Sunday, March 6, 2011

White Gloving at Mancuso Quilt Fest of NJ VII

I have never been a :"white glove" volunteer at a quilt show before, but I had a good time doing it, and I'll probably volunteer again in the future, because you get to touch the quilts!  The Garden State Quilters had a booth at the Mancuso show this weekend, and I volunteered for a white glove shift.

I got there a couple of hours early so I could see the show and do a little shopping. I now know where to get in-person fabrics - there was one vendor there with their entire fabric store, but their cutting line was 30 people long (I am not kidding) and I didn't have time to peruse their "on the bolt" selection, but a lot of it looked very yummy, let me tell you.

I did not take pictures of every quilt, or even every quilt that I really liked. Some of the highlights were seeing the 2010 US Hoffman Challenge exhibit (I would have loved if they included the UK winners as well.), and the blue ribbon winners from some other Mancuso competitions.

There was a black and white (and orange) quilt that was just beautiful, which was basically a double-sided quilt. When I was doing my "rour" of the space, I couldn't locate a white gloves person to show me the back of the quilt, so when I got my gloves on, the first thing I did was look at the back of that quilt. I thought I took photos, but I guess I didn't. All I can say is that it pays to read the story cards for the quilts because otherwise, you'll miss details like that. I did spend some time surprising other visitors who were examining that quilt by showing them the back.

The colors in this quilt are not "my style" but it's very well executed and very pleasing to look at. The quilting is also really REALLY well done.

I had been walking past it for a couple of hours before I really took a close look at the story card and realized the entire quilt was hand-quilted.  That cross-hatching is maybe 1/4-inch square. Her stitches are so even and tiny that you think it's machine-quilted when you take a passing look at it. Click the photo above to see a close up of this work. Amazing!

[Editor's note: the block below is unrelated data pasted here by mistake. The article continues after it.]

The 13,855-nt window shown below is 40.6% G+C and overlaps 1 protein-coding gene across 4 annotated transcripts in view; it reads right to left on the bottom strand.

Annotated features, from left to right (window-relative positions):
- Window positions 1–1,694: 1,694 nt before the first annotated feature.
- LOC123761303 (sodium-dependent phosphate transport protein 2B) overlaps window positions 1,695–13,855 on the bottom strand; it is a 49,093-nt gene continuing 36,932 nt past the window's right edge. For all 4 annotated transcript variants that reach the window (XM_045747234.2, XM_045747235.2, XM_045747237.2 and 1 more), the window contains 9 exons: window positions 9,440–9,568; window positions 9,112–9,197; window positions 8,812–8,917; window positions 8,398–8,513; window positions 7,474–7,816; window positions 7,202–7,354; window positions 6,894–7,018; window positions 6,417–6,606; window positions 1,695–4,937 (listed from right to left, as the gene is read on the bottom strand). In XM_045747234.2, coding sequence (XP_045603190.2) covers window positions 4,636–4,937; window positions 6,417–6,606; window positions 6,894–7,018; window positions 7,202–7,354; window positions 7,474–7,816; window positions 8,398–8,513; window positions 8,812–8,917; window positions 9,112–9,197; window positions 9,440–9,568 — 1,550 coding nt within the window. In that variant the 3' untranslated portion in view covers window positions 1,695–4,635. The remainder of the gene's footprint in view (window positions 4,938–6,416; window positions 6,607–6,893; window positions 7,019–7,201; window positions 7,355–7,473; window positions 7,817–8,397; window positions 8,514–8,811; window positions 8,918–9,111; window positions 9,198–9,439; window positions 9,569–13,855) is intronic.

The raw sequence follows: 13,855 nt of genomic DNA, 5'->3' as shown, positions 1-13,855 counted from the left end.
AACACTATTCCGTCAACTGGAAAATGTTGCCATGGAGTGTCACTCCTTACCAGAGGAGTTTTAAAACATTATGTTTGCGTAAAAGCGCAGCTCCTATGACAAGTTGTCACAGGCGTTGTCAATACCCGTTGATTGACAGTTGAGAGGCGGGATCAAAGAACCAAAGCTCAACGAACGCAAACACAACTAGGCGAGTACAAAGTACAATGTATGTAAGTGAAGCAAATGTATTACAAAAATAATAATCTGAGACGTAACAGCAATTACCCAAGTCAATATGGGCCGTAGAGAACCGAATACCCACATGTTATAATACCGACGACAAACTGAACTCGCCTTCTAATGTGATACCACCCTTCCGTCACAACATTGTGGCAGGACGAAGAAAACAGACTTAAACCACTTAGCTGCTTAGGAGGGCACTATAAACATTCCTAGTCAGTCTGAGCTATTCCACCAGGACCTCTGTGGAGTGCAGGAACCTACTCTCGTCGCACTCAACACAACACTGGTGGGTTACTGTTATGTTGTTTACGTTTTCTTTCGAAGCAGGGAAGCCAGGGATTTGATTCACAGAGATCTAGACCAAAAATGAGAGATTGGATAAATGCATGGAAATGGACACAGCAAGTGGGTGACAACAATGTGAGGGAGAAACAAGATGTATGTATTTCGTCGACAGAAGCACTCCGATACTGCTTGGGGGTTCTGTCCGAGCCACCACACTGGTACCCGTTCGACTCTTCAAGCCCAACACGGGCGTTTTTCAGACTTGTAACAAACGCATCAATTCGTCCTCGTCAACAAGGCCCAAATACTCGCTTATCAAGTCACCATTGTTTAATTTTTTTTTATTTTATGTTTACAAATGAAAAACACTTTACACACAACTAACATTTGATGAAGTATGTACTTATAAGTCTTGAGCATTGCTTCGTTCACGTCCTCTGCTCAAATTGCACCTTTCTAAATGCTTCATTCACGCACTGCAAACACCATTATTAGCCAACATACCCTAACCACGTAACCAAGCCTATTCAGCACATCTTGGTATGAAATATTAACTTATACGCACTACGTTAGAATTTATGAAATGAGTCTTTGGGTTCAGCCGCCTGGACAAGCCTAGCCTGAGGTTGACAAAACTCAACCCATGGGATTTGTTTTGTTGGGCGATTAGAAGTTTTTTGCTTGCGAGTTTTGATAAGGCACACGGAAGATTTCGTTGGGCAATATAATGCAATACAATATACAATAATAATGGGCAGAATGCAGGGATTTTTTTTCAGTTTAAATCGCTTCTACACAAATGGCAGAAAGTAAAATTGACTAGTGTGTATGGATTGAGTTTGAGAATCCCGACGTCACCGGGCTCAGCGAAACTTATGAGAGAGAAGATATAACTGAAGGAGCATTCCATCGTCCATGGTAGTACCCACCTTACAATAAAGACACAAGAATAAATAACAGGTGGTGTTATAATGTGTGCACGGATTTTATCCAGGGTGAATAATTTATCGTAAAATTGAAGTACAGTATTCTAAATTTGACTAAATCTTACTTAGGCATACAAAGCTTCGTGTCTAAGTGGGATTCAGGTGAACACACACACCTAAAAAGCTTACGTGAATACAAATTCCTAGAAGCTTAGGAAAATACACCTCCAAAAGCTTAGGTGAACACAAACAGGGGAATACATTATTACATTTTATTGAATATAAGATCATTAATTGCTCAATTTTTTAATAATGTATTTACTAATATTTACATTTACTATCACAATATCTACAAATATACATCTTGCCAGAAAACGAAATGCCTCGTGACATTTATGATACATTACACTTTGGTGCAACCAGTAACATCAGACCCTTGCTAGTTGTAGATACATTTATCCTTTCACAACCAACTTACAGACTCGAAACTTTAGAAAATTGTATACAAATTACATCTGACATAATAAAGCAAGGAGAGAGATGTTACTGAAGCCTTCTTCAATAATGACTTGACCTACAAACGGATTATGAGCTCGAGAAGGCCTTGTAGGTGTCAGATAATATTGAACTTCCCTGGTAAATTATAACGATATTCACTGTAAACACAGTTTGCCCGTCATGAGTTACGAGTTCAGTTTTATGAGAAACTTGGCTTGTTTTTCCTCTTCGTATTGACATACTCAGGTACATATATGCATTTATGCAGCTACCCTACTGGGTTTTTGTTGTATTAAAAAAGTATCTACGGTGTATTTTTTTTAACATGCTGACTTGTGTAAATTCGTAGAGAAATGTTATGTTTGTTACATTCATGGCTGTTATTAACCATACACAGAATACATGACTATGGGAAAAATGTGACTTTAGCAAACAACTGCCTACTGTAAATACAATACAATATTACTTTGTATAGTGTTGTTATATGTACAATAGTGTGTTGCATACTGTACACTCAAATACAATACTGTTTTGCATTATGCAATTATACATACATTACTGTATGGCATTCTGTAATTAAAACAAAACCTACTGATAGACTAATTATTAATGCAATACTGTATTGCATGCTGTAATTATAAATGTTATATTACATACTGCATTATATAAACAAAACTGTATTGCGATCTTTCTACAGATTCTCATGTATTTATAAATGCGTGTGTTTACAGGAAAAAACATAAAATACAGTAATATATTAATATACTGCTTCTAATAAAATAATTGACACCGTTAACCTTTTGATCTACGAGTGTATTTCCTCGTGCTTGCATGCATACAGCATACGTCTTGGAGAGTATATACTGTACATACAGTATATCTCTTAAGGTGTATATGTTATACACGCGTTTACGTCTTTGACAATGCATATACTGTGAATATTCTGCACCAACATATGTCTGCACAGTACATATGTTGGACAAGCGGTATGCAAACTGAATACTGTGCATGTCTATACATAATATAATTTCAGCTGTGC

One of the show attendees had me pull the quilt back so she could show some of her friends (or students?) the label for this quilt. She wanted to show them that quilt labels can be quite decorative and become an integral part of the quilt design, and encouraged them to move beyond a simple muslin square.

This quilt was one of my favorites, mostly because of the subject. I was even more impressed when I read on the story card that the quilter hand-dyed the fabric used for the calico patterning. What you can't see too well in either of my (mediocre) snapshots is the fabulous red feathers quilted in the dark portions of the quilt.

This quilt had a lot of Savorski crystal bling on it - especially in the center of the flowers. Most of the quilting was done with metallic threads. A woman had me show her the back of this quilt, and under the appliqued flower blossoms on the front were quilted completely different flowers on the back (these were covered by the applique on the front). The flowers on the back were highlighted with some metallic fabric paint to make them show up a little more. The woman then spent the next 10 or so minutes deconstructing the quilt for her friend (and me), which I found very informative. This quilt also featured pieced prairie points, some awesome applique and some very meticulous and exacting machine quilting.

I had a great time looking at all the eye candy and being allowed to fondle the quilts. It was a bit humbling, seeing all these magnificent pieces of fiber art on display, but I'm not discouraged. I am inspired. It makes me not want to work on the project I have to do this month, since I've already done one of these quilts before, but I have a niece getting married in May...

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